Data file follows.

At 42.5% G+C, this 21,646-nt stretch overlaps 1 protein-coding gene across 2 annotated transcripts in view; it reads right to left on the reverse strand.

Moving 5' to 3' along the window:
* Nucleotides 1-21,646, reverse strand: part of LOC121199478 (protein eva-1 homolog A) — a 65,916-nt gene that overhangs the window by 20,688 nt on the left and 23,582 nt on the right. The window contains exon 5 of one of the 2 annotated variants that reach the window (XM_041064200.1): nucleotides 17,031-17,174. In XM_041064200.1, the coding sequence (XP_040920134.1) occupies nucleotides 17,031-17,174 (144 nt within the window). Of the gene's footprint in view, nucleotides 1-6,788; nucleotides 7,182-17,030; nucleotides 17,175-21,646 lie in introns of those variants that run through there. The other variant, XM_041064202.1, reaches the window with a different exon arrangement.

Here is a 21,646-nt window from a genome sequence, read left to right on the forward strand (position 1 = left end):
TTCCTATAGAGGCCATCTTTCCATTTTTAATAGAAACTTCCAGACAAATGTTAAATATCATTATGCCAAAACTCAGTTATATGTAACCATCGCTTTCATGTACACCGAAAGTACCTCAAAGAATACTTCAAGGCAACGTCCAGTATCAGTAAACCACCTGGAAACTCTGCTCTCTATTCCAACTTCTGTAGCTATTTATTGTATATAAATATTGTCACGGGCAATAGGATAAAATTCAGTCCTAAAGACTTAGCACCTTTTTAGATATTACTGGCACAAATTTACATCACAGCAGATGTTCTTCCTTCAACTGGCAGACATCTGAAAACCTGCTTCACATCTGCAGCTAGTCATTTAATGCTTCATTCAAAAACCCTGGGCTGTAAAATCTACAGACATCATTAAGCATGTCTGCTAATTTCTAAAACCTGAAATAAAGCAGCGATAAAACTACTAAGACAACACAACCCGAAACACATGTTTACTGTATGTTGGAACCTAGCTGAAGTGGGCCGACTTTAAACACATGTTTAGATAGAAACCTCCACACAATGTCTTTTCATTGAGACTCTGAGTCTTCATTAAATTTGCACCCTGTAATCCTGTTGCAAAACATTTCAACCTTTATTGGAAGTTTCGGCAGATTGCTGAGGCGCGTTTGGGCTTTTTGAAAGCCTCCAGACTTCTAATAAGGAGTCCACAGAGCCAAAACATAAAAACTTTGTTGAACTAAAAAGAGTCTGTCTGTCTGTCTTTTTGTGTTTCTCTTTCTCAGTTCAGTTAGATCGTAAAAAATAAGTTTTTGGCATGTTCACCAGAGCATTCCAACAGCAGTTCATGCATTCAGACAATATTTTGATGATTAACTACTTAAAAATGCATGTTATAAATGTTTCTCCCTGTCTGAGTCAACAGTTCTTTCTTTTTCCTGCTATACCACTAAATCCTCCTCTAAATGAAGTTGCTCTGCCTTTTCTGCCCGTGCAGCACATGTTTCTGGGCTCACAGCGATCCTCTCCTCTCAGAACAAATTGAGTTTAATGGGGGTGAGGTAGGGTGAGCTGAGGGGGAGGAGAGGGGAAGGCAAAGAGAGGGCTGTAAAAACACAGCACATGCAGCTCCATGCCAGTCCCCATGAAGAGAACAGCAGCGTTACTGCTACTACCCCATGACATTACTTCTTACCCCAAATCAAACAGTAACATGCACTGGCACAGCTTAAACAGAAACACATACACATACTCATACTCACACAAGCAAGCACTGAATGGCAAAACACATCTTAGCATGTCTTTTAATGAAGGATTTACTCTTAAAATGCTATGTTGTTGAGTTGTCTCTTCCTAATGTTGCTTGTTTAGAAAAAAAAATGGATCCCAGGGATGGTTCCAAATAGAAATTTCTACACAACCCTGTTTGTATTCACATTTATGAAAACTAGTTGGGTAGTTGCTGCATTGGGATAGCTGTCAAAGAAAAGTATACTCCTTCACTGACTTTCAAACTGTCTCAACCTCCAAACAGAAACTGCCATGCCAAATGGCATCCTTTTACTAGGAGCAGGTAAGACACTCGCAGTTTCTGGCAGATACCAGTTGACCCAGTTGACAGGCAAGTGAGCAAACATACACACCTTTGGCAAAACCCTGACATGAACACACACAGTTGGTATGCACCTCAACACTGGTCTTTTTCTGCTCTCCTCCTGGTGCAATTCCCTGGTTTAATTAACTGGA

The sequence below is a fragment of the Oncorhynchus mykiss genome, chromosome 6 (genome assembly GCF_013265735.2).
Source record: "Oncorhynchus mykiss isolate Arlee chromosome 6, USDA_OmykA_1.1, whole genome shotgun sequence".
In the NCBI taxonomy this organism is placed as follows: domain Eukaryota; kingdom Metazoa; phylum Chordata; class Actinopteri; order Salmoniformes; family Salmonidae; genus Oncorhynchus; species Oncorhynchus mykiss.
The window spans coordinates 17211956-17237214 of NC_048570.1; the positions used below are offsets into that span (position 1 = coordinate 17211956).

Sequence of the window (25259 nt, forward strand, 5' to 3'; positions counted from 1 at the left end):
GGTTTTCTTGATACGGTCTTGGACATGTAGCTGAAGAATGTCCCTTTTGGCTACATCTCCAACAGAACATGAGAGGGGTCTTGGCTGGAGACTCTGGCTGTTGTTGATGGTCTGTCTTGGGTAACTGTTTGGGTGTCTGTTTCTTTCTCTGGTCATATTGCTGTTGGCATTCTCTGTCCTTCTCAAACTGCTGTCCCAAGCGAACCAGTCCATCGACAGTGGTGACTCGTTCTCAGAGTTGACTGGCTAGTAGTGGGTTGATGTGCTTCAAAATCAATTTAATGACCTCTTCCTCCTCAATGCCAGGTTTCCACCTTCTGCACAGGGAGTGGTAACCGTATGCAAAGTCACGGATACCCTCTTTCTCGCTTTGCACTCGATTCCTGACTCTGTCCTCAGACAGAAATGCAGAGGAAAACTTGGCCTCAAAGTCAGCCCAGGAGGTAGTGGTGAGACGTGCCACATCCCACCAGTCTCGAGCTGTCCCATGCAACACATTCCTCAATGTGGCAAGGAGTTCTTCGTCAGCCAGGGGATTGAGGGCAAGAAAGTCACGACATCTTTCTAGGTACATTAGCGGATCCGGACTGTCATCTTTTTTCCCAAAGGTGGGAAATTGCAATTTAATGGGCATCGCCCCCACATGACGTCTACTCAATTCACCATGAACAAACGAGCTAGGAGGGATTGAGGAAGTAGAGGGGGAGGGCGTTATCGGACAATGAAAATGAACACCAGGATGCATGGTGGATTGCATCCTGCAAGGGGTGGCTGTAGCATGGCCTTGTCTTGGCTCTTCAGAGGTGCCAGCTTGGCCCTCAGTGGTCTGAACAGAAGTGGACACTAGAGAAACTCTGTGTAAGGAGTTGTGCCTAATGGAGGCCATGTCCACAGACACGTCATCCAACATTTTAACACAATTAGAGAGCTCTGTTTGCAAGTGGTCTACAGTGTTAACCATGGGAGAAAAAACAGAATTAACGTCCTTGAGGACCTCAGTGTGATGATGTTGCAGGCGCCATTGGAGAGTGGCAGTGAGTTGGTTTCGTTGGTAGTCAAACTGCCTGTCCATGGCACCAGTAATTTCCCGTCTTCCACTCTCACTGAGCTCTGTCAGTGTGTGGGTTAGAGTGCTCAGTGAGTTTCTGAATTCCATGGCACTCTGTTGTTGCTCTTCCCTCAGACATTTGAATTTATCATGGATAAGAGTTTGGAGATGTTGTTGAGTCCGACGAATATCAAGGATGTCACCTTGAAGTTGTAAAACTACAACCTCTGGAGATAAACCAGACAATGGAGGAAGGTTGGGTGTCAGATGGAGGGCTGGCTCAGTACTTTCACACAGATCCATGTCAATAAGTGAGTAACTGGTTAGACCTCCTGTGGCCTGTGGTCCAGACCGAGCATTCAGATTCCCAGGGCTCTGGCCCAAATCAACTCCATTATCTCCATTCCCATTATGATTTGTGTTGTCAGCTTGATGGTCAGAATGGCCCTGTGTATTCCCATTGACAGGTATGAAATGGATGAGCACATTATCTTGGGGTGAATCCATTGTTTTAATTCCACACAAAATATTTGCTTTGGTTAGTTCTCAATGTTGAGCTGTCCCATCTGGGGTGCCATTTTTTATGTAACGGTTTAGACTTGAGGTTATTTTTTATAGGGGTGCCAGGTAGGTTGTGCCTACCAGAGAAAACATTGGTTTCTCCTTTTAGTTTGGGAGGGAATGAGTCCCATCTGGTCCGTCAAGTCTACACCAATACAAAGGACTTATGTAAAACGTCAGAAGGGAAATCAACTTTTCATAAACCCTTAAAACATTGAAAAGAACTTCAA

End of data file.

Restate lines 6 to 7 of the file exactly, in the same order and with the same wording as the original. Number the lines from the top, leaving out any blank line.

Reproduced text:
The sequence below is a fragment of the Oncorhynchus mykiss genome, chromosome 6 (genome assembly GCF_013265735.2).
Source record: "Oncorhynchus mykiss isolate Arlee chromosome 6, USDA_OmykA_1.1, whole genome shotgun sequence".